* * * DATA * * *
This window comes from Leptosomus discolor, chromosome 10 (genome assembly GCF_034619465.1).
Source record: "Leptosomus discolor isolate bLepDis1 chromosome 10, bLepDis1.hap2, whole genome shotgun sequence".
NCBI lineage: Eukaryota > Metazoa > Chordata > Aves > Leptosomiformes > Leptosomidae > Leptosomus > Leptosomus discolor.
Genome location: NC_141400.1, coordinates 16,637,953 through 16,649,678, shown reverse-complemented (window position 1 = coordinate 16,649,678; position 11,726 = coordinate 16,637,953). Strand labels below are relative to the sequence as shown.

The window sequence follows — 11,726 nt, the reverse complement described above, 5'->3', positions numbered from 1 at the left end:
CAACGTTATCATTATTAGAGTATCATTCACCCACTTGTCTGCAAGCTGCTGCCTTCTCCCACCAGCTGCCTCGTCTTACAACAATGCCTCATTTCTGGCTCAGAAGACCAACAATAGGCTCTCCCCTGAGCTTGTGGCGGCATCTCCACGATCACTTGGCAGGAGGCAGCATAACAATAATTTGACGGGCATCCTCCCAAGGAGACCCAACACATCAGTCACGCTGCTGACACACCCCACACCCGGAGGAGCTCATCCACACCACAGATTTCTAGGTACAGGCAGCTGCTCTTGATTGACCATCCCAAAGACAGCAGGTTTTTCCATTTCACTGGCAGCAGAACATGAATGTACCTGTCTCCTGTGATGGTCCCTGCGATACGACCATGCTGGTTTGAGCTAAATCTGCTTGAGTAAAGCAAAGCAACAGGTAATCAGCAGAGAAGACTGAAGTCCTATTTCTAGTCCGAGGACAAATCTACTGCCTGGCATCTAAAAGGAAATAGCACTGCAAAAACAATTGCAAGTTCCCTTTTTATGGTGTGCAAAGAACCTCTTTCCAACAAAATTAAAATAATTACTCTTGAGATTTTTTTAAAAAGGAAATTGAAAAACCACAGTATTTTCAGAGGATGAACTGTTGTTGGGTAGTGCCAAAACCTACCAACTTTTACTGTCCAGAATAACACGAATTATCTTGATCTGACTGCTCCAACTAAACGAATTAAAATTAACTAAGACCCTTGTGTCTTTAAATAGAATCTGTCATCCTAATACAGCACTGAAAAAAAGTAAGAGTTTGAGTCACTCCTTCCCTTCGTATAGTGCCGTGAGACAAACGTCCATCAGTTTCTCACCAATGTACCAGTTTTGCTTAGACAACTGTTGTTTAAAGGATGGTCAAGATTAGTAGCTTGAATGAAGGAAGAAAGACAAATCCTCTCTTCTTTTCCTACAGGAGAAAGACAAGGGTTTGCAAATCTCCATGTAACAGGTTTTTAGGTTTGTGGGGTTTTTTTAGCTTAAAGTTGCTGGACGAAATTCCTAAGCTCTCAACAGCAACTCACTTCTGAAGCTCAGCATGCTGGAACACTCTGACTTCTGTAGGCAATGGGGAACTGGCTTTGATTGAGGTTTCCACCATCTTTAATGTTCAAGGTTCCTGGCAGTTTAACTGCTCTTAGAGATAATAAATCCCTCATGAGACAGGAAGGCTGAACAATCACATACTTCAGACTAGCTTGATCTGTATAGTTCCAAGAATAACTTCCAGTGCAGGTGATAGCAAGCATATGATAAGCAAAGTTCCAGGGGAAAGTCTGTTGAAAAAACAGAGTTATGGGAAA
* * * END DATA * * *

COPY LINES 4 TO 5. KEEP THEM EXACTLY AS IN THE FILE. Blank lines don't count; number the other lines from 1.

Genome location: NC_141400.1, coordinates 16,637,953 through 16,649,678, shown reverse-complemented (window position 1 = coordinate 16,649,678; position 11,726 = coordinate 16,637,953). Strand labels below are relative to the sequence as shown.

The window sequence follows — 11,726 nt, the reverse complement described above, 5'->3', positions numbered from 1 at the left end: